Who will choose Iran's next supreme leader?

Hassan Rouhani and Ali Akbar Hashemi Rafsanjani both addressed the Assembly of Experts' role in choosing the next leader as they registered to run.

al-monitor Iranian President Hassan Rouhani (L) registers for February's election of the Assembly of Experts, the clerical body that chooses the supreme leader, at the Interior Ministry in Tehran, Dec. 21, 2015. Photo by REUTERS/Raheb Homavandi/TIMA.
Arash Karami

Arash Karami

@thekarami

Topics covered

ruhollah khomeini, iranian politics, iranian elections, hassan rouhani, hashemi rafsanjani, hard-liners, assembly of experts, ali khamenei

Dec 21, 2015

The registration process for both the parliamentary and Assembly of Experts elections in Iran has begun, and high-profile candidates, accompanied by their entourage and the media, have been trickling into the Interior Ministry building. After registering on Dec. 21 to run for the Assembly of Experts, President Hassan Rouhani and Ayatollah Ali Akbar Hashemi Rafsanjani, head of the Expediency Council, reminded voters of the body's function in electing the supreme leader.

Speaking to reporters after his registration, Rafsanjani said in these elections people will be “marking their fate for years to come.” The Assembly of Experts serve for eight years, and it is possible this body may be required to elect the next supreme leader of Iran. Rafsanjani praised the past performance of the Assembly of Experts, saying that in electing Supreme Leader Ayatollah Ali Khamenei in 1989 they found “the most appropriate person after Imam Khomeini.”

Speaking to reporters, Rouhani said that the supreme leader position is the most important pillar of the Islamic Republic of Iran and that, when it is necessary, the Assembly of Experts is prepared to make sure there is no gap in filling this position.

Rouhani also stressed the importance of having women run in the elections, saying, “The makeup of parliament for us has importance in the world. It doesn’t make a difference if a representative is male or female, but having a significant number of women in parliament has importance for world public opinion.”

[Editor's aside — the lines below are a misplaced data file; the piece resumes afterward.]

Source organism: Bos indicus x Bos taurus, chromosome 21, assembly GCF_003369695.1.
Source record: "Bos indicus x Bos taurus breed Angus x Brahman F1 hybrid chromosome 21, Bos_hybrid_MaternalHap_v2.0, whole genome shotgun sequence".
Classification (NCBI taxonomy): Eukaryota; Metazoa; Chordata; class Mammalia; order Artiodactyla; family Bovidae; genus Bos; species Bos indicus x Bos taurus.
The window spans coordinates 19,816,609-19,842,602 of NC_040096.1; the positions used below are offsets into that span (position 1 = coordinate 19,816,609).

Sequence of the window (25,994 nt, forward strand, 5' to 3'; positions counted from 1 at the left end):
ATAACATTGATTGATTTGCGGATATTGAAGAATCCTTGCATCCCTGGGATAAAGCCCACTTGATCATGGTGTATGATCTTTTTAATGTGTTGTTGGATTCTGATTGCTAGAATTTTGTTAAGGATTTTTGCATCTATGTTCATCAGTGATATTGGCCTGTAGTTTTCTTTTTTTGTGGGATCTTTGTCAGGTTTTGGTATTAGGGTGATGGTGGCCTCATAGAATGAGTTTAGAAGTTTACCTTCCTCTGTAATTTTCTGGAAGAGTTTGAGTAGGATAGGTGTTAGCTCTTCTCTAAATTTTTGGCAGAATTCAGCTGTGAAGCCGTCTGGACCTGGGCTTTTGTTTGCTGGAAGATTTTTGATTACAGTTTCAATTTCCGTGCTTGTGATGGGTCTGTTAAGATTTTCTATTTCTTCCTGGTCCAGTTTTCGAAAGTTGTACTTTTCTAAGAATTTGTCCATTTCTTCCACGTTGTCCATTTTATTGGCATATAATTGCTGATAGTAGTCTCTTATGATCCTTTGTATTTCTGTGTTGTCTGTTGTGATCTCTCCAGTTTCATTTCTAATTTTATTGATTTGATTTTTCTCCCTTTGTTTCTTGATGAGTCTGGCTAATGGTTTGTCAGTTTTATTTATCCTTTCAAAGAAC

Of the current 290-member parliament, there are nine female representatives, with most of them belonging to conservative factions that have hardly petitioned for greater women’s rights. Of the 86-member Assembly of Experts, there are no female members.

So far the biggest surprise has been the registration for the Assembly of Experts by Ayatolla Seyyed Hassan Khomeini, grandson of the founder of the Islamic Republic of Iran, former Supreme Leader Ayatollah Ruhollah Khomeini. Khomeini said that he would be entering the elections as an independent. Despite this claim, however, Reformist media universally welcomed Khomeini’s intention to run.

Shargh Daily’s front page Dec. 21 reported that Ayatollah Seyed Jafar Karimi, chairman of the Council for Estefta’at of the Supreme Leader, which handles religious inquiries addressed to the supreme leader, endorsed Khomeini’s political and religious qualifications. The conservative Guardian Council must approve the qualifications of all candidates who have registered for the parliamentary and Assembly of Experts elections.

Khomeini’s entrance into politics is welcome news for Rouhani and Rafsanjani. Both have been the target of hard-liners, and they will need like-minded allies such as Khomeini.

Conservative and hard-line officials have also registered for the elections. Ayatollah Mohammad-Taghi Mesbah Yazdi, who is the spiritual father of the hard-line group the Endurance Front, also registered for the Assembly of Experts elections. Member of parliament Hamid Rasaei announced on his Instagram page that Ruhollah Hosseinian and Morteza Agha-Tehrani would run in the Assembly of Experts elections. In an indirect reference to Rafsanjani’s first name, Akbar, which means “greater,” Rasaei warned of a “greater sedition” in the upcoming elections. Hard-liners call the protest of Reformists contesting the 2009 presidential elections “a sedition.”

A serious concern among hard-liners is that Rafsanjani would attempt to steer the Assembly toward his own policies by stacking the body with his own political allies in order for them to have a greater say in choosing the next supreme leader. While Rafsanjani and Khamenei have remained cordial publicly, the two have been at odds over a number of domestic and international issues. Rafsanjani had recently been harshly criticized for suggesting that the Assembly of Experts has the right to “supervise” the supreme leader rather than just elect him.

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